Cher Public

The smooth and the rough

Snippet from yesterday’s Carmen telecast.

  • “La fleur que tu viens de me jeter.”

    • oh, in between lines I fell asleep, so sloooow, and my carmen is way more beautiful

  • Fischi:

    • squirrel

      Hmmm sounds like a pretty “mixed reception” for La Dante

  • MontyNostry

    Barenboim is such a pedestrian conductor. Where’s the elegance? Where’s the pace? This is even worse than his Manon. He needs to stop trying to be Furtwaengler.

    • Alto

      Are there no limits? “Barenboim is such a pedestrian conductor” must be the most chutzpah-laden sentence ever posted here. I suppose it was to be expected after what was said about, oh, Gardiner, Norrington, Brueggen, Christie, etc. yesterday.

      • squirrel

        Indeed. While he is stylistically unsuited to Carmen in many respects, and gave a leaden and rather puffed-up performance yesterday, he is def. not “pedestrian” in any way, on the contrary he is quite an exciting conductor where subtlety and finesse is not a paramount concern.

      • MontyNostry

        If a conductor can make Act II of Carmen turgid, then he’s pedestrian. It’s one of the most exciting spans in the operatic repertoire when done with flair, panache and sensitivity. Tristan is probably another matter.

      • mrmyster

        Alto, are you saying Danny B is NOT a pedestrian conductor? Is that it? I think he is an amazing pianist; a sensational egotist, and a real routiner when it comes to most repertory. I found his Met Tristan extremely uneven last yet; some good stuff, some not, you never knew what was coming next. I also feel he is not much in tune with singers. Let him conduct Tschaikowsky’s ‘Pathetic’ — that is about his level. Now, when it comes to the Beethoven sonatas, that is another matter. He’s a curious mixture isn’t he? The Carmen mezzo seemed to have no upper voice at all, and the tenor was very flat after delivery a decent p. Bb. So it goes. Nothing is for sure in the blood sport of opera!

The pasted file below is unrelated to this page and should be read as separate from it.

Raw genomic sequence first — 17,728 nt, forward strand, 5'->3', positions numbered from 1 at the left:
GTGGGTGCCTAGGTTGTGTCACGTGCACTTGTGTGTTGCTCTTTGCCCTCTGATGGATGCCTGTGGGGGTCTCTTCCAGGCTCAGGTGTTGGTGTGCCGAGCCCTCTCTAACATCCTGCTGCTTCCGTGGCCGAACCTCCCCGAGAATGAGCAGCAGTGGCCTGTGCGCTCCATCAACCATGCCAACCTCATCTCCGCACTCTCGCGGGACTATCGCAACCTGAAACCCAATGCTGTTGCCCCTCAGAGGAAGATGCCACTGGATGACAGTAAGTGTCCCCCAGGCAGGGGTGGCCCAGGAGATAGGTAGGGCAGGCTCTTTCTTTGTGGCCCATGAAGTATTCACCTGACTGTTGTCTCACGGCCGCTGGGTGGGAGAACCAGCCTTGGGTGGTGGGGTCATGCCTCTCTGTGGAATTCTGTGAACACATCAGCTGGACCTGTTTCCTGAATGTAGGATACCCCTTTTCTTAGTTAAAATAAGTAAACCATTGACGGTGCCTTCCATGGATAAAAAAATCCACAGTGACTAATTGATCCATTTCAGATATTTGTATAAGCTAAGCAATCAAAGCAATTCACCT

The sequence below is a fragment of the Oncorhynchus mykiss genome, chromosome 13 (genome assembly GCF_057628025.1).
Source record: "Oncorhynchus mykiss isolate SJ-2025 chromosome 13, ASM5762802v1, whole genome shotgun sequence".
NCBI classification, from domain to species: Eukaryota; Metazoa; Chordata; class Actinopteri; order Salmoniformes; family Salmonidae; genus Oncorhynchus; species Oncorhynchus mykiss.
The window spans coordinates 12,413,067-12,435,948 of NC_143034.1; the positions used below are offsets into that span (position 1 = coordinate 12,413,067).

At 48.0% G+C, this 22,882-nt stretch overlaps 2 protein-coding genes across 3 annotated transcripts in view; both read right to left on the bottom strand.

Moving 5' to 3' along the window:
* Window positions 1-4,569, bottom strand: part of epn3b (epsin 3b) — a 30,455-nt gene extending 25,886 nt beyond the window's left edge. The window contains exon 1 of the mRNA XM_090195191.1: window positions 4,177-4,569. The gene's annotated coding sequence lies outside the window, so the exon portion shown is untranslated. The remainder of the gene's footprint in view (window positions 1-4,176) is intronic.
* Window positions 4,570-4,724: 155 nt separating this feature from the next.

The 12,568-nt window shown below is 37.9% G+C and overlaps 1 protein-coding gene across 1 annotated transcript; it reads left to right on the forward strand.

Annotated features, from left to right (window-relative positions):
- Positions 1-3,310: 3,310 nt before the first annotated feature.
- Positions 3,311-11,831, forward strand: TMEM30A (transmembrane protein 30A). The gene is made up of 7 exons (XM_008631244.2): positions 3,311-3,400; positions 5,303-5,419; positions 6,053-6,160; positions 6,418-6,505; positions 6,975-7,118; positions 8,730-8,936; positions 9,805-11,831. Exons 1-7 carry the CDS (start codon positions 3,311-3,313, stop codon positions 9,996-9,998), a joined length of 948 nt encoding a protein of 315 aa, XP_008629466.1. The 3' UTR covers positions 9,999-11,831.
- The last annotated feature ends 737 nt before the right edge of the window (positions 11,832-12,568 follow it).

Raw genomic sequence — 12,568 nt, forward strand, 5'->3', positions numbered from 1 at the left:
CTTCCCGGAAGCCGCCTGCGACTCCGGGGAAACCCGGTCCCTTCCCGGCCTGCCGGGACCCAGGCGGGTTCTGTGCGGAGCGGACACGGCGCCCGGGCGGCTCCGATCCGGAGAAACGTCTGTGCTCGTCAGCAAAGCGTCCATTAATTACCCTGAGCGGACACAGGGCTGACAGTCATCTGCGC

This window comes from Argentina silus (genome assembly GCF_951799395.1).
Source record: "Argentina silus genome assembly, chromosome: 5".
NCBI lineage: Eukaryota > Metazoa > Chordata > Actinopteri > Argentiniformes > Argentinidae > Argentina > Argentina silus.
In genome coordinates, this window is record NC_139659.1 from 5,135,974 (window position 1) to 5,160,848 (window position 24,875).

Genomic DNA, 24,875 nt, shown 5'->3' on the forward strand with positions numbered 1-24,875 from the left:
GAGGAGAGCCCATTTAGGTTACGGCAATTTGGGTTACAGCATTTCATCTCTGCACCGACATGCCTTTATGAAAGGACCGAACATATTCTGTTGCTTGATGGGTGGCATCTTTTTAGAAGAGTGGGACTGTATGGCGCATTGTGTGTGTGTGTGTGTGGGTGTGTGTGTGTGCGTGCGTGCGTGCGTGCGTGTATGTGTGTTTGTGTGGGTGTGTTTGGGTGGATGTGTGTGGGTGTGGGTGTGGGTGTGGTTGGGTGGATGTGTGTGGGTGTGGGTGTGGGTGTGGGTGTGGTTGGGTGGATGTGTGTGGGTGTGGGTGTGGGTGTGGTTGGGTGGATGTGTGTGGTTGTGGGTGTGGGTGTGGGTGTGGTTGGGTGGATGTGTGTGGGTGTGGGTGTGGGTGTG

• squirrel

          there is a solid point lurking in these comments.

          talent is not enough, and it is no guarantee. mr barenboim is a hugely talented man and a deeply interesting thinker. sometimes this is manifest in his conducting and sometimes, disappointingly, those other features of his personality subvert the objective.

  • pernille

    OMG! The missing candelabra from Tosca!

  • iltenoredigrazia

    “Mixed reception”? Very timid applause over all and very loud and prolonged boos for Dante according to my ears.

  • operabitch

    Barenboim is a great conductor, he just needs to stay away from French opera because he doesn’t have a clue, not that French opera has a clue anyway.

    As for Kaufmann, did he borrow that hair from Bozo the clown?